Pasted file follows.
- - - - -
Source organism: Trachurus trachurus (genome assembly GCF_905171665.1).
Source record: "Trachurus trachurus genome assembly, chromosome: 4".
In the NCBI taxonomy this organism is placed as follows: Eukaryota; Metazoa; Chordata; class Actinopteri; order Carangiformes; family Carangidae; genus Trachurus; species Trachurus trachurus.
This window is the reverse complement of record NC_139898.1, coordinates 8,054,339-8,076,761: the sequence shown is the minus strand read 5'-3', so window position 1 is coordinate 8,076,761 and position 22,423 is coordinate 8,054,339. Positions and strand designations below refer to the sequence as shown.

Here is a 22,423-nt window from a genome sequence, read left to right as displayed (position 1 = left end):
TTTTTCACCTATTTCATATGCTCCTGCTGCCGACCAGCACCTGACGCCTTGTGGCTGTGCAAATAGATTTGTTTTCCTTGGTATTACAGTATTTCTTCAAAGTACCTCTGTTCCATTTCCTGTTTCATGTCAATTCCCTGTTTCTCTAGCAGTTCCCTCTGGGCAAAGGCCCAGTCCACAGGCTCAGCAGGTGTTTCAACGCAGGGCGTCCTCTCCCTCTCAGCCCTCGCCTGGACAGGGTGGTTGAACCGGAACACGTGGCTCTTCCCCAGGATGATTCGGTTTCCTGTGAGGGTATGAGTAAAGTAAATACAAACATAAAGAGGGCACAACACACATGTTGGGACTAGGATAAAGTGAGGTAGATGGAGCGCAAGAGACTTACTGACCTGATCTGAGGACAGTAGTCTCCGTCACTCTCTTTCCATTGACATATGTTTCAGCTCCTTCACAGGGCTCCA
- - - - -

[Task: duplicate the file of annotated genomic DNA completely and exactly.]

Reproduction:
Source organism: Trachurus trachurus (genome assembly GCF_905171665.1).
Source record: "Trachurus trachurus genome assembly, chromosome: 4".
In the NCBI taxonomy this organism is placed as follows: Eukaryota; Metazoa; Chordata; class Actinopteri; order Carangiformes; family Carangidae; genus Trachurus; species Trachurus trachurus.
This window is the reverse complement of record NC_139898.1, coordinates 8,054,339-8,076,761: the sequence shown is the minus strand read 5'-3', so window position 1 is coordinate 8,076,761 and position 22,423 is coordinate 8,054,339. Positions and strand designations below refer to the sequence as shown.

Here is a 22,423-nt window from a genome sequence, read left to right as displayed (position 1 = left end):
TTTTTCACCTATTTCATATGCTCCTGCTGCCGACCAGCACCTGACGCCTTGTGGCTGTGCAAATAGATTTGTTTTCCTTGGTATTACAGTATTTCTTCAAAGTACCTCTGTTCCATTTCCTGTTTCATGTCAATTCCCTGTTTCTCTAGCAGTTCCCTCTGGGCAAAGGCCCAGTCCACAGGCTCAGCAGGTGTTTCAACGCAGGGCGTCCTCTCCCTCTCAGCCCTCGCCTGGACAGGGTGGTTGAACCGGAACACGTGGCTCTTCCCCAGGATGATTCGGTTTCCTGTGAGGGTATGAGTAAAGTAAATACAAACATAAAGAGGGCACAACACACATGTTGGGACTAGGATAAAGTGAGGTAGATGGAGCGCAAGAGACTTACTGACCTGATCTGAGGACAGTAGTCTCCGTCACTCTCTTTCCATTGACATATGTTTCAGCTCCTTCACAGGGCTCCA